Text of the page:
The Syrian military announced a nationwide halt to fighting starting at midnight, in a move that could promote the diplomatic efforts aimed at ending years of Takfiri violence in the Arab state.
In a statement carried by Syrian state news agency SANA, the Syrian army said the ceasefire, which will come into effect at 0000 GMT on December 30, does not include the Takfiri Daesh and Fateh al-Sham terror groups as well as their affiliates.
"The Army and the Armed Forces General Command on Thursday declared a comprehensive cessation of hostilities across all the territories of the Syrian Arab Republic starting at 00:00 on 30/12/2016 in the wake of the victories and advances achieved by the Syrian armed forces on more than a front,” read the statement.
"The ceasefire comes with the aim of creating suitable circumstances for supporting the political track of the crisis in Syria,” it added.
Earlier, Russian President Vladimir Putin said Damascus and foreign-backed militant groups had reached a truce deal brokered by Moscow and Ankara.
Putin said the agreement would be followed by peace talks between the government of Syrian President Bashar Assad and the foreign-backed opposition.
The Russian president also announced Moscow is set to scale down its military presence in Syria following the cessation of hostilities.
"I agree with the proposal from the Defense Ministry for the reduction of our military presence in Syria,” Putin said in televised comments.
Moscow will continue supporting Assad and "fighting international terrorism in Syria,” he said, adding that the Russian military will maintain its presence at an air base in Syria’s Latakia Province and the naval facility in the port city of Tartus, Presstv reported.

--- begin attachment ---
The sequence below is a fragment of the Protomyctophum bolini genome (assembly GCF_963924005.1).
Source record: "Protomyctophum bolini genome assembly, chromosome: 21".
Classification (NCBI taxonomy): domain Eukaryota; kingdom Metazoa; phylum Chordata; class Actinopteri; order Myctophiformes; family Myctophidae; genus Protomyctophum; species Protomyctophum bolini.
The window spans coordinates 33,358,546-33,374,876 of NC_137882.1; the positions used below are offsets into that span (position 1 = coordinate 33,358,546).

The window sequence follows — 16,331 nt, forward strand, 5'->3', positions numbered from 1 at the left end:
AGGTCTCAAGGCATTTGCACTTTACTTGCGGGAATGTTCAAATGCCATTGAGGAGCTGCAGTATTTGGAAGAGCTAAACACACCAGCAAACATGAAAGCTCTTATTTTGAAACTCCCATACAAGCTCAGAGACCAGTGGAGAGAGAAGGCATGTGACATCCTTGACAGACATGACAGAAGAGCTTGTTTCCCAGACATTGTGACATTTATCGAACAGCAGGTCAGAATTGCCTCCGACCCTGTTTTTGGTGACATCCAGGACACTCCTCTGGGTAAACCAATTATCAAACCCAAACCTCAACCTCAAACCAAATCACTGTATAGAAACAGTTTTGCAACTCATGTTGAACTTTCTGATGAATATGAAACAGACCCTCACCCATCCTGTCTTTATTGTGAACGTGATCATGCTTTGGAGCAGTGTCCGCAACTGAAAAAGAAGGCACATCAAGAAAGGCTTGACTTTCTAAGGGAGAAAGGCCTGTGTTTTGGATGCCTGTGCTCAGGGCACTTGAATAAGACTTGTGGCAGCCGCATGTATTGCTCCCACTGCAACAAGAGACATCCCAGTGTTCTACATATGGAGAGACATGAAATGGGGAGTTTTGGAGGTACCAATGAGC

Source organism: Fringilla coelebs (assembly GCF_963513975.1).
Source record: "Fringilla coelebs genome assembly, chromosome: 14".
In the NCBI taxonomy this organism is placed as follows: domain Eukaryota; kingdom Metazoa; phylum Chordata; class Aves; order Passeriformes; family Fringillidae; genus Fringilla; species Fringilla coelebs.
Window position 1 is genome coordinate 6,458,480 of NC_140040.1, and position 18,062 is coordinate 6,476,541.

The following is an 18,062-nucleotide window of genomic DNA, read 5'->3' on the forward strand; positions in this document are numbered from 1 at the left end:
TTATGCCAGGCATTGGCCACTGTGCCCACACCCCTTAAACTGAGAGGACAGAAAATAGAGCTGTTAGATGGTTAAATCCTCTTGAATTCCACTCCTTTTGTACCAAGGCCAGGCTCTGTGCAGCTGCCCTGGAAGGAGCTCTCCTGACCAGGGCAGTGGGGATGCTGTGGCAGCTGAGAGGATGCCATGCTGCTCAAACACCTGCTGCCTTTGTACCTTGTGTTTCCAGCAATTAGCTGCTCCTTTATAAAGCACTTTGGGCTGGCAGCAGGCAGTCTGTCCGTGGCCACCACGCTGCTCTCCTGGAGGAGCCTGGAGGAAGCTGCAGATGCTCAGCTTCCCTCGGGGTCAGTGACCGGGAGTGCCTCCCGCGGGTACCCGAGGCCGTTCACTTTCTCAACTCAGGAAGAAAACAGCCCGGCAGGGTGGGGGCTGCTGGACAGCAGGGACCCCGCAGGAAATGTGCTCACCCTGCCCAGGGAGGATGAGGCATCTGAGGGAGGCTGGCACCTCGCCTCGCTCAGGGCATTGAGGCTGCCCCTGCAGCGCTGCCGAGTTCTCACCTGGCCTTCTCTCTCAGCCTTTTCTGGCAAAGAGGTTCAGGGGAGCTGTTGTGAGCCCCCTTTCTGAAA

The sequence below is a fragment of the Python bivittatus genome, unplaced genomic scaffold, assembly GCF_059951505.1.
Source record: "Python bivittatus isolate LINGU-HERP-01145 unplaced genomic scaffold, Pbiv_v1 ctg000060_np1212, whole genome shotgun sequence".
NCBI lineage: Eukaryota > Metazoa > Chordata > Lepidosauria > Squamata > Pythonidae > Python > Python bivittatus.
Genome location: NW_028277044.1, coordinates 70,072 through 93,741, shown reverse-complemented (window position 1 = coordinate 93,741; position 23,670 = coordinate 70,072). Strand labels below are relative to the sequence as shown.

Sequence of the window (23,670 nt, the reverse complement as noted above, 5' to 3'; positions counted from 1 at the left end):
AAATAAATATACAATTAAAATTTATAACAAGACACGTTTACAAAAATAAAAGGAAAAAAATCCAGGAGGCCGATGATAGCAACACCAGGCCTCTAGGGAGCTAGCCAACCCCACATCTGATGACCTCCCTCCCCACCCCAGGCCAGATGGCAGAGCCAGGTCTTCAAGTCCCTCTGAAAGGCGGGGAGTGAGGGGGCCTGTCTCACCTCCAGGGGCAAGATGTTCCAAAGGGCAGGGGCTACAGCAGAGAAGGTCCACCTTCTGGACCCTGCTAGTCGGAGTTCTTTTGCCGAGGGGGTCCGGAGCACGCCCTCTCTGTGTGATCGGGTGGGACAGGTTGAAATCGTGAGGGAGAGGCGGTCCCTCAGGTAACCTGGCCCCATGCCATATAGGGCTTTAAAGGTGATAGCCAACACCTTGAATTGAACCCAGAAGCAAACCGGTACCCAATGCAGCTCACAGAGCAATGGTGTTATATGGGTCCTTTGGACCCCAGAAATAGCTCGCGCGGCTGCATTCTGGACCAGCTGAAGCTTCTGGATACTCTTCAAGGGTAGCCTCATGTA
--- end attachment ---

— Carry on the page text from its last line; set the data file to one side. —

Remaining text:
The Russian head of state also said the agreement is the result of joint efforts by Russia, Turkey and Iran.
"We know that only recently there was a trilateral meeting in Moscow of the foreign ministers of Russia, Turkey, and Iran, where all of the nations made obligations not only to control, but also to act as guarantors of the peace process in Syria,” Putin said.
Putin further said he would contact his Iranian and Turkish counterparts to discuss further steps in the Syrian peace process.
Meanwhile, the so-called National Coalition, Syria’s main opposition bloc based in Turkey, said it backed the nationwide ceasefire.
"The National Coalition expresses support for the agreement and urges all parties to abide by it,” said the coalition spokesman, Ahmed Ramadan.
Separately, Turkey’s Foreign Ministry welcomed the truce, saying Ankara and Moscow will act as guarantors of the ceasefire in Syria.
"With this agreement, parties have agreed to cease all armed attacks, including aerial, and have promised not to expand the areas they control against each other,” the ministry said in a statement.
At the end of the December 20 trilateral meeting in Moscow, foreign ministers of Iran, Russia and Turkey issued a joint statement on the Syrian issue, in which they emphasized the need for expanding the Aleppo truce.
The three sides expressed "readiness to facilitate and become the guarantors of the prospective agreement being negotiated between the Syrian government and the opposition.”
The countrywide ceasefire came one week after the Syrian army announced full control over Aleppo when the last remaining militants were evacuated along with civilians from the eastern sector of city under a truce deal mediated by Ankara and Moscow.
Later in the day, Turkish President Tayyip Erdogan led a phone conversation with his Russian counterpart on the ceasefire before it enters into force at midnight, his spokesman said in a statement.
According to the statement, the two sides further held talks on the upcoming peace talks on Syria, which will take place in Astana, Kazakhstan. No exact date has so far been set for the start of the negotiations.